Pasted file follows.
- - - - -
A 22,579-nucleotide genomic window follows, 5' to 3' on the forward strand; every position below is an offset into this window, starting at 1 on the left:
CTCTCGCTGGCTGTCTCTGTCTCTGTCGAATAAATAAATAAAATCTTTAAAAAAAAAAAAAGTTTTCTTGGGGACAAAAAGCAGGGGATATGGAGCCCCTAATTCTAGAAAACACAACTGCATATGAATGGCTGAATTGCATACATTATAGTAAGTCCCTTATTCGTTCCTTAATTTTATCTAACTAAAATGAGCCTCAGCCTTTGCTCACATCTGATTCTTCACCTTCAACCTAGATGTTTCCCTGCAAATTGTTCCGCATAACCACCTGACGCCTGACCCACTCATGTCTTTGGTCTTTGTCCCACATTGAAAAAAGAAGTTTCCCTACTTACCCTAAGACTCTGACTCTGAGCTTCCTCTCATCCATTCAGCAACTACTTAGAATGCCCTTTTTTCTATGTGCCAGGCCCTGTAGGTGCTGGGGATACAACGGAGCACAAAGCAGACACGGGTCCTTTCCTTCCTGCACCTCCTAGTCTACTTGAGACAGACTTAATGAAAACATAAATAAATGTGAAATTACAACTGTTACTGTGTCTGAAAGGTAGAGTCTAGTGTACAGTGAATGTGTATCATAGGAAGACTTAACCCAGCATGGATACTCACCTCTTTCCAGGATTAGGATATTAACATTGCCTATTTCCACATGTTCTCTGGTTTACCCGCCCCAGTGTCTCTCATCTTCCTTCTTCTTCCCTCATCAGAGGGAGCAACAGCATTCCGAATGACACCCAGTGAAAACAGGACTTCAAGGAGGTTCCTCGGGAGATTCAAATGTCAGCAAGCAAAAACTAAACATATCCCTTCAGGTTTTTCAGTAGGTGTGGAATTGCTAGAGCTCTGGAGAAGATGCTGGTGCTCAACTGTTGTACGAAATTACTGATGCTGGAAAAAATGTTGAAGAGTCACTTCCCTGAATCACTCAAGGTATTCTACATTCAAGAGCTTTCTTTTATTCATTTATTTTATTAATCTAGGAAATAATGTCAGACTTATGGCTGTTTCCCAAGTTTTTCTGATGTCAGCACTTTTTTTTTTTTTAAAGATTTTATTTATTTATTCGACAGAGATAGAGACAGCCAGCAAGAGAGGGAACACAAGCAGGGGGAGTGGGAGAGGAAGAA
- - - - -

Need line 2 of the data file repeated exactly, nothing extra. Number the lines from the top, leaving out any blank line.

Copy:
CTCTCGCTGGCTGTCTCTGTCTCTGTCGAATAAATAAATAAAATCTTTAAAAAAAAAAAAAGTTTTCTTGGGGACAAAAAGCAGGGGATATGGAGCCCCTAATTCTAGAAAACACAACTGCATATGAATGGCTGAATTGCATACATTATAGTAAGTCCCTTATTCGTTCCTTAATTTTATCTAACTAAAATGAGCCTCAGCCTTTGCTCACATCTGATTCTTCACCTTCAACCTAGATGTTTCCCTGCAAATTGTTCCGCATAACCACCTGACGCCTGACCCACTCATGTCTTTGGTCTTTGTCCCACATTGAAAAAAGAAGTTTCCCTACTTACCCTAAGACTCTGACTCTGAGCTTCCTCTCATCCATTCAGCAACTACTTAGAATGCCCTTTTTTCTATGTGCCAGGCCCTGTAGGTGCTGGGGATACAACGGAGCACAAAGCAGACACGGGTCCTTTCCTTCCTGCACCTCCTAGTCTACTTGAGACAGACTTAATGAAAACATAAATAAATGTGAAATTACAACTGTTACTGTGTCTGAAAGGTAGAGTCTAGTGTACAGTGAATGTGTATCATAGGAAGACTTAACCCAGCATGGATACTCACCTCTTTCCAGGATTAGGATATTAACATTGCCTATTTCCACATGTTCTCTGGTTTACCCGCCCCAGTGTCTCTCATCTTCCTTCTTCTTCCCTCATCAGAGGGAGCAACAGCATTCCGAATGACACCCAGTGAAAACAGGACTTCAAGGAGGTTCCTCGGGAGATTCAAATGTCAGCAAGCAAAAACTAAACATATCCCTTCAGGTTTTTCAGTAGGTGTGGAATTGCTAGAGCTCTGGAGAAGATGCTGGTGCTCAACTGTTGTACGAAATTACTGATGCTGGAAAAAATGTTGAAGAGTCACTTCCCTGAATCACTCAAGGTATTCTACATTCAAGAGCTTTCTTTTATTCATTTATTTTATTAATCTAGGAAATAATGTCAGACTTATGGCTGTTTCCCAAGTTTTTCTGATGTCAGCACTTTTTTTTTTTTTAAAGATTTTATTTATTTATTCGACAGAGATAGAGACAGCCAGCAAGAGAGGGAACACAAGCAGGGGGAGTGGGAGAGGAAGAA